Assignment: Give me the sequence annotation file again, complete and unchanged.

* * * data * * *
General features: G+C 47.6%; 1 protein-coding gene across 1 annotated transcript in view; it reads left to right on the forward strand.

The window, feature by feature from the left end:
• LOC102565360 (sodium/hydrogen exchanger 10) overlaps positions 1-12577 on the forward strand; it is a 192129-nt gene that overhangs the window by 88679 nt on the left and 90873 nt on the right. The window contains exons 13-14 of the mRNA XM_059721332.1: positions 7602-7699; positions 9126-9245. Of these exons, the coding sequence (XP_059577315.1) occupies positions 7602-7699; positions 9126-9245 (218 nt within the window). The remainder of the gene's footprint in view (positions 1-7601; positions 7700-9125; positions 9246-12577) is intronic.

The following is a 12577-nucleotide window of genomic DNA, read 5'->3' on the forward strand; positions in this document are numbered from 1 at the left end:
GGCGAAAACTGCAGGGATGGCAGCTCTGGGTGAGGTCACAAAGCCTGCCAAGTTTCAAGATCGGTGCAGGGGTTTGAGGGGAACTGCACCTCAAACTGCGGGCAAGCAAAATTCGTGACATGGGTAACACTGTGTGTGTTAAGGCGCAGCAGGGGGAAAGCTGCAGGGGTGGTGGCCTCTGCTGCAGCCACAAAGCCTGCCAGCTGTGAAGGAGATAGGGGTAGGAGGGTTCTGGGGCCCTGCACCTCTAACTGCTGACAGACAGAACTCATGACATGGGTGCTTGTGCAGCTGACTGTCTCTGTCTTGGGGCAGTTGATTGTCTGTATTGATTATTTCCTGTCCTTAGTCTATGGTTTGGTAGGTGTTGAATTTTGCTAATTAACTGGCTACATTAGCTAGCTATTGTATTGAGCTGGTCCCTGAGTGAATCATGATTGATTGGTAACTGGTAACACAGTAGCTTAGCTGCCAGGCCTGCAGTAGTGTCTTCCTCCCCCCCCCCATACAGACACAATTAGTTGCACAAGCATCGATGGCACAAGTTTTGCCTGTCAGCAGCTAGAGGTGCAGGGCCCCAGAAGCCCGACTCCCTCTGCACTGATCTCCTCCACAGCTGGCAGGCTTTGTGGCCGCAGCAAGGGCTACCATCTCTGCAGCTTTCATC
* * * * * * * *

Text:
General features: G+C 47.6%; 1 protein-coding gene across 1 annotated transcript in view; it reads left to right on the forward strand.

The window, feature by feature from the left end:
• LOC102565360 (sodium/hydrogen exchanger 10) overlaps positions 1-12577 on the forward strand; it is a 192129-nt gene that overhangs the window by 88679 nt on the left and 90873 nt on the right. The window contains exons 13-14 of the mRNA XM_059721332.1: positions 7602-7699; positions 9126-9245. Of these exons, the coding sequence (XP_059577315.1) occupies positions 7602-7699; positions 9126-9245 (218 nt within the window). The remainder of the gene's footprint in view (positions 1-7601; positions 7700-9125; positions 9246-12577) is intronic.

The following is a 12577-nucleotide window of genomic DNA, read 5'->3' on the forward strand; positions in this document are numbered from 1 at the left end:
GGCGAAAACTGCAGGGATGGCAGCTCTGGGTGAGGTCACAAAGCCTGCCAAGTTTCAAGATCGGTGCAGGGGTTTGAGGGGAACTGCACCTCAAACTGCGGGCAAGCAAAATTCGTGACATGGGTAACACTGTGTGTGTTAAGGCGCAGCAGGGGGAAAGCTGCAGGGGTGGTGGCCTCTGCTGCAGCCACAAAGCCTGCCAGCTGTGAAGGAGATAGGGGTAGGAGGGTTCTGGGGCCCTGCACCTCTAACTGCTGACAGACAGAACTCATGACATGGGTGCTTGTGCAGCTGACTGTCTCTGTCTTGGGGCAGTTGATTGTCTGTATTGATTATTTCCTGTCCTTAGTCTATGGTTTGGTAGGTGTTGAATTTTGCTAATTAACTGGCTACATTAGCTAGCTATTGTATTGAGCTGGTCCCTGAGTGAATCATGATTGATTGGTAACTGGTAACACAGTAGCTTAGCTGCCAGGCCTGCAGTAGTGTCTTCCTCCCCCCCCCCATACAGACACAATTAGTTGCACAAGCATCGATGGCACAAGTTTTGCCTGTCAGCAGCTAGAGGTGCAGGGCCCCAGAAGCCCGACTCCCTCTGCACTGATCTCCTCCACAGCTGGCAGGCTTTGTGGCCGCAGCAAGGGCTACCATCTCTGCAGCTTTCATC